There's a heartening anecdote from the Depression, and an old (2002) article from ThisIsMoney repeats it. 2002, you may remember, was gloomy for investors, and the article looks back to 70 years earlier. Following the Wall Street Crash of 1929, the market took three years to hit bottom, and in 1932 investors were losing hope:
...In New York's patrician Union League Club, members amused themselves by wallpapering an entire room with now 'worthless' stock certificates.
...Bear markets usually end when people have given up all interest in the market. By the later 1930s, members of new York's Union League club were holding kettles to the wall to steam off their stock certificates. They had become valuable again.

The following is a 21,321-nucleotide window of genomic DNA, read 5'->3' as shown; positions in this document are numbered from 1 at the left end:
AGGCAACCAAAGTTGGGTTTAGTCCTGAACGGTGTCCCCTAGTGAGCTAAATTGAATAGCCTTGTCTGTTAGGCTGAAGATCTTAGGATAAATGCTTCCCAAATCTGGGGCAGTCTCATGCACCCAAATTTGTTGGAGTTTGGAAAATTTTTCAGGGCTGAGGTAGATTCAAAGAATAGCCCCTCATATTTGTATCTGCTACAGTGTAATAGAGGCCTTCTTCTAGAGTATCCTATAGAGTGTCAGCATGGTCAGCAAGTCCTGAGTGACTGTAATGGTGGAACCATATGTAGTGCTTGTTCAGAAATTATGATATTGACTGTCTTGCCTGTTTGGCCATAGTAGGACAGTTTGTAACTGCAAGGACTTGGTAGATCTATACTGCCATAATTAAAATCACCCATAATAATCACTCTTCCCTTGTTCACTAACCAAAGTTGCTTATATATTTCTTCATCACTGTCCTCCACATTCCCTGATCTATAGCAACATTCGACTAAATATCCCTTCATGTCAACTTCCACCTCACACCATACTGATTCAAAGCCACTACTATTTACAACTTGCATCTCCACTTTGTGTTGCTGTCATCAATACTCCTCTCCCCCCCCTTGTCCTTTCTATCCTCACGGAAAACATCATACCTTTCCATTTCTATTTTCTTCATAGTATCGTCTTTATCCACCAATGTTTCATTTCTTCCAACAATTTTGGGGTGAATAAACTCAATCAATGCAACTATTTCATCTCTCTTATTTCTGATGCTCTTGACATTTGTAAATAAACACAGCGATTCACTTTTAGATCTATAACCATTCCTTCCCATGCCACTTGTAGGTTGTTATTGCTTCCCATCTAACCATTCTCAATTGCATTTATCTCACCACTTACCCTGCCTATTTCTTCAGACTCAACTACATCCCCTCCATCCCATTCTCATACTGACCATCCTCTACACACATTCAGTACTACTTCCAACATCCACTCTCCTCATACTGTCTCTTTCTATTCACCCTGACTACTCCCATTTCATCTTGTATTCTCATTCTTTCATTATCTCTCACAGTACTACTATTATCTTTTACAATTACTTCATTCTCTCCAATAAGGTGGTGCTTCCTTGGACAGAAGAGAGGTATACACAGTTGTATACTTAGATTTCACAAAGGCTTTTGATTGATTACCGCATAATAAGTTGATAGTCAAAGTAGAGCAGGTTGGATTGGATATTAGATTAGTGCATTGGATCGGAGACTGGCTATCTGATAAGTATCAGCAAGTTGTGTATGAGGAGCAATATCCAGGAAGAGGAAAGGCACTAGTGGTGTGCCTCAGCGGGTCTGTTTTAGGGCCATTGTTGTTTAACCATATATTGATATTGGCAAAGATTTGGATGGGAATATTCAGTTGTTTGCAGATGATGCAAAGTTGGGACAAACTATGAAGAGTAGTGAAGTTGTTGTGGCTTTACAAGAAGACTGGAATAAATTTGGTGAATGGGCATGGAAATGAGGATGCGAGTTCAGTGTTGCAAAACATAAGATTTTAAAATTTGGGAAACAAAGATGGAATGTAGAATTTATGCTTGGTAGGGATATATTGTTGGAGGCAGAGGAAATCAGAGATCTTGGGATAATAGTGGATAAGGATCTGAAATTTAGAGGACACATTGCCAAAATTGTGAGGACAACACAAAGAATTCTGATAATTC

Some would say that a bear market has already recommenced, but it's disguised by monetary inflation. The dollar and pound figures distract us from the loss of real value, and the world economy continues to be mismanaged while the temporary fixes hold. Financial history suggests we should prepare for crisis, but also for eventual recovery.
ThisIsMoney seems to have got the first date wrong (it was March 1934), also the city (Chicago, not NY) and missed out a very vivid follow-up! See the contemporary Time article here.